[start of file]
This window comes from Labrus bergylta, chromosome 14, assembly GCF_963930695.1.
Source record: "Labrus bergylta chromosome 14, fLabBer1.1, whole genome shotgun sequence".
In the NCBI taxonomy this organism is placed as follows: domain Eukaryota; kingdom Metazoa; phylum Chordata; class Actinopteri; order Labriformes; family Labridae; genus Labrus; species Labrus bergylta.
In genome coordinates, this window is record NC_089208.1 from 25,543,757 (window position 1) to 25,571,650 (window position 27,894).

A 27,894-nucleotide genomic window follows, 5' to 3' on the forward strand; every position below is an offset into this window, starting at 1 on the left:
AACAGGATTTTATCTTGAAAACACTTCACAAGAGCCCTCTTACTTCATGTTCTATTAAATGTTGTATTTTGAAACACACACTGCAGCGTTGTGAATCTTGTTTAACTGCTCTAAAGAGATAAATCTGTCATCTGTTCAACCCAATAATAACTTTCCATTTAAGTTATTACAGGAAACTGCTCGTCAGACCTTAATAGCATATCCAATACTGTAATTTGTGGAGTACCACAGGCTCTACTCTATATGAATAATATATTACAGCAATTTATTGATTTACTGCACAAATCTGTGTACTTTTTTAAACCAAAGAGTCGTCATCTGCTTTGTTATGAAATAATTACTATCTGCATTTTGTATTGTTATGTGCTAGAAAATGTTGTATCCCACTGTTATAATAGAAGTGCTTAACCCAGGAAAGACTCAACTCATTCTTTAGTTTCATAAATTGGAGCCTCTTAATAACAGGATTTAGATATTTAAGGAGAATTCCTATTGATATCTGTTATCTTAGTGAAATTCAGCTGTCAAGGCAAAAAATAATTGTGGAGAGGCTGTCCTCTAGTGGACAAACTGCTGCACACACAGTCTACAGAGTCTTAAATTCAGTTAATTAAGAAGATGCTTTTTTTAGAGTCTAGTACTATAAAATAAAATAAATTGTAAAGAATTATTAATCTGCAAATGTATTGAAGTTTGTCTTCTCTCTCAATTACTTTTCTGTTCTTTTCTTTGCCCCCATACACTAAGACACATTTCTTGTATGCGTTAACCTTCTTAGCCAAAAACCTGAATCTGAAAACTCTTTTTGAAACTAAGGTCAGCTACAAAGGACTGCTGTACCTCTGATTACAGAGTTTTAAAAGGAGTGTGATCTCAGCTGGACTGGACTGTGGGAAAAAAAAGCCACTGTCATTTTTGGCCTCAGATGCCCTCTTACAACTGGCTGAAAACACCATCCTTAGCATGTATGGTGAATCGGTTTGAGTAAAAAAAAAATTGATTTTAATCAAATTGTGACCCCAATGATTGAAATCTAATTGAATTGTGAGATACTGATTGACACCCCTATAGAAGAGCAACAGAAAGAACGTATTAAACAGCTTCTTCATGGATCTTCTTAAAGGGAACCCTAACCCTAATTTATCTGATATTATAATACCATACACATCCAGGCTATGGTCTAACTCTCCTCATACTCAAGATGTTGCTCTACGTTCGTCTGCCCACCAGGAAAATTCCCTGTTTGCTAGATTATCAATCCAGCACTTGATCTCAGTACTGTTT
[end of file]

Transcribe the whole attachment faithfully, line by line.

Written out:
This window comes from Labrus bergylta, chromosome 14, assembly GCF_963930695.1.
Source record: "Labrus bergylta chromosome 14, fLabBer1.1, whole genome shotgun sequence".
In the NCBI taxonomy this organism is placed as follows: domain Eukaryota; kingdom Metazoa; phylum Chordata; class Actinopteri; order Labriformes; family Labridae; genus Labrus; species Labrus bergylta.
In genome coordinates, this window is record NC_089208.1 from 25,543,757 (window position 1) to 25,571,650 (window position 27,894).

A 27,894-nucleotide genomic window follows, 5' to 3' on the forward strand; every position below is an offset into this window, starting at 1 on the left:
AACAGGATTTTATCTTGAAAACACTTCACAAGAGCCCTCTTACTTCATGTTCTATTAAATGTTGTATTTTGAAACACACACTGCAGCGTTGTGAATCTTGTTTAACTGCTCTAAAGAGATAAATCTGTCATCTGTTCAACCCAATAATAACTTTCCATTTAAGTTATTACAGGAAACTGCTCGTCAGACCTTAATAGCATATCCAATACTGTAATTTGTGGAGTACCACAGGCTCTACTCTATATGAATAATATATTACAGCAATTTATTGATTTACTGCACAAATCTGTGTACTTTTTTAAACCAAAGAGTCGTCATCTGCTTTGTTATGAAATAATTACTATCTGCATTTTGTATTGTTATGTGCTAGAAAATGTTGTATCCCACTGTTATAATAGAAGTGCTTAACCCAGGAAAGACTCAACTCATTCTTTAGTTTCATAAATTGGAGCCTCTTAATAACAGGATTTAGATATTTAAGGAGAATTCCTATTGATATCTGTTATCTTAGTGAAATTCAGCTGTCAAGGCAAAAAATAATTGTGGAGAGGCTGTCCTCTAGTGGACAAACTGCTGCACACACAGTCTACAGAGTCTTAAATTCAGTTAATTAAGAAGATGCTTTTTTTAGAGTCTAGTACTATAAAATAAAATAAATTGTAAAGAATTATTAATCTGCAAATGTATTGAAGTTTGTCTTCTCTCTCAATTACTTTTCTGTTCTTTTCTTTGCCCCCATACACTAAGACACATTTCTTGTATGCGTTAACCTTCTTAGCCAAAAACCTGAATCTGAAAACTCTTTTTGAAACTAAGGTCAGCTACAAAGGACTGCTGTACCTCTGATTACAGAGTTTTAAAAGGAGTGTGATCTCAGCTGGACTGGACTGTGGGAAAAAAAAGCCACTGTCATTTTTGGCCTCAGATGCCCTCTTACAACTGGCTGAAAACACCATCCTTAGCATGTATGGTGAATCGGTTTGAGTAAAAAAAAAATTGATTTTAATCAAATTGTGACCCCAATGATTGAAATCTAATTGAATTGTGAGATACTGATTGACACCCCTATAGAAGAGCAACAGAAAGAACGTATTAAACAGCTTCTTCATGGATCTTCTTAAAGGGAACCCTAACCCTAATTTATCTGATATTATAATACCATACACATCCAGGCTATGGTCTAACTCTCCTCATACTCAAGATGTTGCTCTACGTTCGTCTGCCCACCAGGAAAATTCCCTGTTTGCTAGATTATCAATCCAGCACTTGATCTCAGTACTGTTT